Adverse events led to a dose reduction of lutetium Lu 177 dotatate in 6% of patients and to treatment discontinuation in 13% of patients, because of renal events in 5 patients and hematologic toxicity in 4 patients.10
In the ERASMUS study, serious adverse events included myelodysplastic syndrome (MDS; 1.8%), acute leukemia (0.5%), renal failure (2%), hypotension (1%), cardiac failure (2%), myocardial infarction (1%), and neuroendocrine hormonal crisis (1%).10
Lutetium Lu 177 dotatate has no contraindications.10
Because somatostatin and its analogs competitively bind to somatostatin receptors, they may interfere with the efficacy of lutetium Lu 177 dotatate. Therefore, long-acting somatostatin analogs and short-acting octreotide should be discontinued at least 4 weeks and at least 24 hours, respectively, before each dose of lutetium Lu 177 dotatate.10
Use in Specific Populations
Lutetium Lu 177 dotatate can cause fetal harm. Women and men of reproductive potential should be advised of this risk and should use effective contraception during and after treatment with lutetium Lu 177 dotatate. Women of reproductive potential should have a pregnancy test before using this drug.10
Women should not breastfeed during treatment with lutetium Lu 177 dotatate and for 2.5 months after the final dose.10
Among 1325 patients who received lutetium Lu 177 dotatate in clinical trials, 33% were aged ≥65 years. The response and the incidence rates of serious adverse events were similar between these patients and younger patients.10
Renal function assessments should be performed in patients with mild-to-moderate renal impairment. Lutetium Lu 177 dotatate was not evaluated in patients with severe renal impairment or end-stage renal disease or in patients with severe hepatic impairment.10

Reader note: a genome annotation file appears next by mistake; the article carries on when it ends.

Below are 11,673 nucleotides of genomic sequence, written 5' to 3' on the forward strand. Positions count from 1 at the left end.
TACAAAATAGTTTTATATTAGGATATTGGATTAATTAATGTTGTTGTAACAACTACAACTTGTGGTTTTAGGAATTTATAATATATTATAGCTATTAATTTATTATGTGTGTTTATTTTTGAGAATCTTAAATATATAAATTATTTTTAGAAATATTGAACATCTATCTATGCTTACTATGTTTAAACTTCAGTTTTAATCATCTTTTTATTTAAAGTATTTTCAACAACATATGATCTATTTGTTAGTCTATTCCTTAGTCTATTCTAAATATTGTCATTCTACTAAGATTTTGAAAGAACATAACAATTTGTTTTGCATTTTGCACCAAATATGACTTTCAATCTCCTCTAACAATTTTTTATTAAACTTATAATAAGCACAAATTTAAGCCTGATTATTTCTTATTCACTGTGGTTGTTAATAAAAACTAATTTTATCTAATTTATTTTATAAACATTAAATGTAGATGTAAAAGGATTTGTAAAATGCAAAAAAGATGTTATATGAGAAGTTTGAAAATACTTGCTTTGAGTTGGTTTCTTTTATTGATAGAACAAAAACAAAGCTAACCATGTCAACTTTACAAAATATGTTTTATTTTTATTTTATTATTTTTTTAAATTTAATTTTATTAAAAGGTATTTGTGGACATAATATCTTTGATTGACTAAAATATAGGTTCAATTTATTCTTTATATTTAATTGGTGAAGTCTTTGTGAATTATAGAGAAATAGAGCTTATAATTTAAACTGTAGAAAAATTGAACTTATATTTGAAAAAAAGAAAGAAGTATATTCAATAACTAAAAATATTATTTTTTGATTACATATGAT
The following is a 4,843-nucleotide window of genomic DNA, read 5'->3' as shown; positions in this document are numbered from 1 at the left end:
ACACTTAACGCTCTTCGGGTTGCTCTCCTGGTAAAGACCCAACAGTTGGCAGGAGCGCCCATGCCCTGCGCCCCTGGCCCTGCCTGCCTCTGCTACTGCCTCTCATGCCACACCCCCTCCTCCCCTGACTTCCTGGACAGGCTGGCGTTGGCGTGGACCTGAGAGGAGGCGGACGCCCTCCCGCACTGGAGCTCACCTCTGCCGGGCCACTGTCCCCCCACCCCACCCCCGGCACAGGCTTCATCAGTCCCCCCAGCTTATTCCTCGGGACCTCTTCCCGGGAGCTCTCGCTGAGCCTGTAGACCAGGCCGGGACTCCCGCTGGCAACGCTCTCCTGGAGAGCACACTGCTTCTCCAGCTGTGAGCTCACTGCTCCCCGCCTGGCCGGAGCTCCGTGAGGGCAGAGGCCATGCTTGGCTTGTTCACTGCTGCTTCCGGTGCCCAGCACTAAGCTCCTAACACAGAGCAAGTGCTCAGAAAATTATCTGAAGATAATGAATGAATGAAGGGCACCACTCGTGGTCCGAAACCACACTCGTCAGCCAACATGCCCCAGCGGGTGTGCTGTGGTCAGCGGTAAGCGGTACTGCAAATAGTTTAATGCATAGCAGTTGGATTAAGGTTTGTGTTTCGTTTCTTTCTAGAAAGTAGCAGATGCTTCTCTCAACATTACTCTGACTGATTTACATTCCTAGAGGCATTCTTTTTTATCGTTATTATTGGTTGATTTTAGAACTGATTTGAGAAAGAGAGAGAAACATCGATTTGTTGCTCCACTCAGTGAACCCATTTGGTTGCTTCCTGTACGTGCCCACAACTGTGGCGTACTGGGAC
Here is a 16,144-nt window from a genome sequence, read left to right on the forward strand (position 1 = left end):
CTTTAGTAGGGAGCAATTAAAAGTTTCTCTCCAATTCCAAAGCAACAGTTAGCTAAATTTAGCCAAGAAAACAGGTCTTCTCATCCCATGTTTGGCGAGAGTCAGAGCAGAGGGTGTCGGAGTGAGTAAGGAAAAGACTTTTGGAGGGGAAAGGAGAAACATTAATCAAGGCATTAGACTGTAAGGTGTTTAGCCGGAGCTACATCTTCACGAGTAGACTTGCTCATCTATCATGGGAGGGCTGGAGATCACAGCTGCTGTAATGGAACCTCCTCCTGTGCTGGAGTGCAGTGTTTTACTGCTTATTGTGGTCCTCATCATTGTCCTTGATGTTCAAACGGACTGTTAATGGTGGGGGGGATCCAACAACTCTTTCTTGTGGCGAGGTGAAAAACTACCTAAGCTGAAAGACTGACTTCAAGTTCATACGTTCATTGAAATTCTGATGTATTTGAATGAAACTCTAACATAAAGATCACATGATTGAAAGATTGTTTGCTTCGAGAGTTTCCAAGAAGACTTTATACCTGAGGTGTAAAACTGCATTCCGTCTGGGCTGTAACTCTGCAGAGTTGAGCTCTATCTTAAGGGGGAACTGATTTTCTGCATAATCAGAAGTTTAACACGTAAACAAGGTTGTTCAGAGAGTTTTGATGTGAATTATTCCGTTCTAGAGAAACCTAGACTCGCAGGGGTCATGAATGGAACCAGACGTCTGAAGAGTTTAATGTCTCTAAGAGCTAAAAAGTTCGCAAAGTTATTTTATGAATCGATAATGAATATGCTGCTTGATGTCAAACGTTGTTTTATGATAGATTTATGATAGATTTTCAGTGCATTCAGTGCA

Warnings and Precautions
Lutetium Lu 177 dotatate contributes to patients’ cumulative radiation exposure, which increases the risk for cancer. Radiation exposure should be minimized during and after treatment with lutetium Lu 177 dotatate.10
At a median follow-up of 24 months, MDS was reported in 2.7% of patients who received lutetium Lu 177 dotatate plus long-acting octreotide. In the ERASMUS study, 15 (1.8%) patients had MDS and 4 (0.5%) had acute leukemia.10
Because lutetium Lu 177 dotatate can cause hematologic toxicity, including anemia, thrombocytopenia, and neutropenia, blood cell counts must be monitored.10
Treatment with lutetium Lu 177 dotatate exposes kidneys to radiation and can impair kidney function. Serum creatinine levels and creatinine clearance should be monitored, and patients should be advised to urinate frequently during and after lutetium Lu 177 dotatate therapy. To protect the kidneys, IV infusion of amino acids is required before, during, and after lutetium Lu 177 dotatate therapy.10
In the ERASMUS study, <1% of patients had hepatic tumor hemorrhage, edema, or necrosis. One patient had intrahepatic congestion and cholestasis. Patients with hepatic metastasis may be at an increased risk for hepatotoxicity. Transaminase, bilirubin, and serum albumin levels should be monitored when using lutetium Lu 177 dotatate.10